I went to a place called Dragon Mike and Tiger John’s, which is just this grimy biker shop. They didn’t even ask me for my ID, and I was like “I got 20 bucks. What can I get?”
And I remember he was just smoking a cigarette watching The Price Is Right at the tattoo station, and he was like, “You can get a skull, or you can get a butterfly.”
It was one of those rooms where I kind of understood that if I said butterfly I was probably getting beat up, so I was like, “All right, I’ll pick a skull.” So he tattooed this little skull on my leg, and I was thrilled.
I just wanted a tattoo, I really just wanted to do that, to have that experience. Obviously tattooing has evolved a lot since then, thankfully.
And then the first tattoo I ever did … I mean, I did some little stick and poke things underneath the desk in art class in high school. I pray that pictures of those are never released.
But the first one that I actually did with tattoo machines with a sense of purpose was this kid — we were both 18, 19 years old in San Francisco, and I was working at a coffee shop. One of my coworkers, he had always seen me drawing and stuff, and he was like, “I want you to tattoo me.”And I was like, “No, you don’t. I’ll draw a picture and you take it to somebody who knows what they’re doing.”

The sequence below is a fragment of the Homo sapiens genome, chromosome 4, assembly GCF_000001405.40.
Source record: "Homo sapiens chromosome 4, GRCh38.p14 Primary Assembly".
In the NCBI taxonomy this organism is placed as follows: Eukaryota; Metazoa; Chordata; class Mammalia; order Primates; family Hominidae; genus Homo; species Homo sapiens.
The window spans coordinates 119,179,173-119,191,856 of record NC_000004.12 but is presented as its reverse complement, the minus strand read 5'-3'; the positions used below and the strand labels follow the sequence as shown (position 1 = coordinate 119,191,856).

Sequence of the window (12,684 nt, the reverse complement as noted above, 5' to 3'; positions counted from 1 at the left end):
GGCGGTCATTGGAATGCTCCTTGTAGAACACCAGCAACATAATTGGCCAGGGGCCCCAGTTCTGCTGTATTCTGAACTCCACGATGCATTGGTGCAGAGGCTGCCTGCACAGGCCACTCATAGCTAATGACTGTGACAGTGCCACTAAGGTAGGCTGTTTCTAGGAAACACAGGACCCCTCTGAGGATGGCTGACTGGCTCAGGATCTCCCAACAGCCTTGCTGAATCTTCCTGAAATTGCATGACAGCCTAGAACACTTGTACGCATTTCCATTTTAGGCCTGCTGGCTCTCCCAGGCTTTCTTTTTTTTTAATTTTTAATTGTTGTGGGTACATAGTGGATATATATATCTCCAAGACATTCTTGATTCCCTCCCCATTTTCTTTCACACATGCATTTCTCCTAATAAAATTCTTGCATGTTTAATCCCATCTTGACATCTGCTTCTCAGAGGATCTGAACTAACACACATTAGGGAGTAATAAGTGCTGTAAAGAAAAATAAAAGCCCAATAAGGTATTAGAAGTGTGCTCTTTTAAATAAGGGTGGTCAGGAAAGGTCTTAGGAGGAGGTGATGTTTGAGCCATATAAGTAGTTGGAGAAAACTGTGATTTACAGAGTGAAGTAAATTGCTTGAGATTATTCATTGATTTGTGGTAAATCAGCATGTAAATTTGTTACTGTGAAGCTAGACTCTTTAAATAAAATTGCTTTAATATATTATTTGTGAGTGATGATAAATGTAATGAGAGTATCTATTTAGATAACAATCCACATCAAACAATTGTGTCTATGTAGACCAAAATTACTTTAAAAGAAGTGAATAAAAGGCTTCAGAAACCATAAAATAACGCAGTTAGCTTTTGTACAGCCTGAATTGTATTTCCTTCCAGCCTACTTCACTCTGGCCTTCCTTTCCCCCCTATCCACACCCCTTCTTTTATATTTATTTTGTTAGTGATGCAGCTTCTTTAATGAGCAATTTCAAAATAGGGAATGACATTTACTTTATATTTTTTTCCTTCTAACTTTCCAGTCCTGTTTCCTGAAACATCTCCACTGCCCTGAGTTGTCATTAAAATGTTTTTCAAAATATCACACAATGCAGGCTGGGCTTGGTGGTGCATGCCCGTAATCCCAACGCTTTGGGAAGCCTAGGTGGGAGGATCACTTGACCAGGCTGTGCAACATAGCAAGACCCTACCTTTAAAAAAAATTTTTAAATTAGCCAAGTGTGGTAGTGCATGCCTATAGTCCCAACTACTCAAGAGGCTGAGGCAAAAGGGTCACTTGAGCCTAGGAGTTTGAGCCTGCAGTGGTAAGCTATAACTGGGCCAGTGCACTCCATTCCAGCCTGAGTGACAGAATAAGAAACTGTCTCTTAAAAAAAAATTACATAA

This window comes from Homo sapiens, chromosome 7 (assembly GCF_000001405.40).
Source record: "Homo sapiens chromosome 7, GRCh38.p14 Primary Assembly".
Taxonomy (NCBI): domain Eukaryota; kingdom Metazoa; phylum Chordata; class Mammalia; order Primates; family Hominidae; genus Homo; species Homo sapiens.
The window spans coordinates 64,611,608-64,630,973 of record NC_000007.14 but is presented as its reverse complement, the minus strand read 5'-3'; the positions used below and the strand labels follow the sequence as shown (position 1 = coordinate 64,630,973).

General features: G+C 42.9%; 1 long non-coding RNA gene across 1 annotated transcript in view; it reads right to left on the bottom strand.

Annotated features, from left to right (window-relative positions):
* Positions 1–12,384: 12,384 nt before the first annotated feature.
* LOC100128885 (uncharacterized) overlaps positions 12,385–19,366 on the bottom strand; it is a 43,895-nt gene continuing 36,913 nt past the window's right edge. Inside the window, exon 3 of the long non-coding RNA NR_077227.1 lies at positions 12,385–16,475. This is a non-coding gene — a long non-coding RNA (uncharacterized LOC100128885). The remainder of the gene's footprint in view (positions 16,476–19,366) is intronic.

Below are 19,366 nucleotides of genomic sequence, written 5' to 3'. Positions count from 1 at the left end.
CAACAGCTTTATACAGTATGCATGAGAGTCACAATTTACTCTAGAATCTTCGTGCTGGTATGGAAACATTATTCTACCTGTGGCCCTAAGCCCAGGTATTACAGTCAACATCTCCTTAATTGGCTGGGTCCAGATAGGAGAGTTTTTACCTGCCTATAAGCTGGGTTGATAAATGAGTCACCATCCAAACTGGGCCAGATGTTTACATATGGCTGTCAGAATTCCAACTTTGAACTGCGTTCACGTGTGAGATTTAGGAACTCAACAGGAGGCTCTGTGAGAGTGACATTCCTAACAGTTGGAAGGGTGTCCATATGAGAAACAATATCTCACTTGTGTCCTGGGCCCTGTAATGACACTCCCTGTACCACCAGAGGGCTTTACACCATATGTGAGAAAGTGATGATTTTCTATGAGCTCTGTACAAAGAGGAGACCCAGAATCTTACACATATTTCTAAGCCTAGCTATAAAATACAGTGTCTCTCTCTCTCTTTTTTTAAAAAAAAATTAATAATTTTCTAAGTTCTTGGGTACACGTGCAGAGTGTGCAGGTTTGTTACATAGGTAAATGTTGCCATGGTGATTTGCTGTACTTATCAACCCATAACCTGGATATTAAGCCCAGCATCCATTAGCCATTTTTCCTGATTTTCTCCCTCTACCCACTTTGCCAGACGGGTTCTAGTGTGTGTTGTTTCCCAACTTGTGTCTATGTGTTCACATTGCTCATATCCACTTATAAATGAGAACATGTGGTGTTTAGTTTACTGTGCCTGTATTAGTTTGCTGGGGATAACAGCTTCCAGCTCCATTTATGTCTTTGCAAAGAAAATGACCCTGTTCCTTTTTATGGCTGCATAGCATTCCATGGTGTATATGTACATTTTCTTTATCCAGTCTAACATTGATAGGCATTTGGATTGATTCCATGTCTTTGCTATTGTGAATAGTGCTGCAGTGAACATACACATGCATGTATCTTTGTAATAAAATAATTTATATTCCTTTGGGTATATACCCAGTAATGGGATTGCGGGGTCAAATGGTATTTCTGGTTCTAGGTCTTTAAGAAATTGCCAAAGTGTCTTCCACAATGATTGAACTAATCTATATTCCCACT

He says, “No, no. I want your hands to do it.” His dad was a paleontologist, and he wanted one of his dad’s favorite fossils — this little trilobite that he had grown up with — tattooed on him. So I pushed back on him, I was like, “No, dude. I don’t know how to do that.”
But he went and he bought a tattoo machine, bought the equipment and put it in my hands. He’s like, “Here. I just bought you this stuff. To pay me back I want you to tattoo me with it.”
That’s a dope friend.
Yeah, it was really beautiful. It was one of those moments where somebody in my life believed in me more than I believed in me, and it really jump started everything.
Shout out to that dude. I gotta say though that while you might not be super proud of them, those people from your high school art class can claim that their crappy stick and pokes were done by one of the most famous tattoo artists in the world. Kinda cool for them.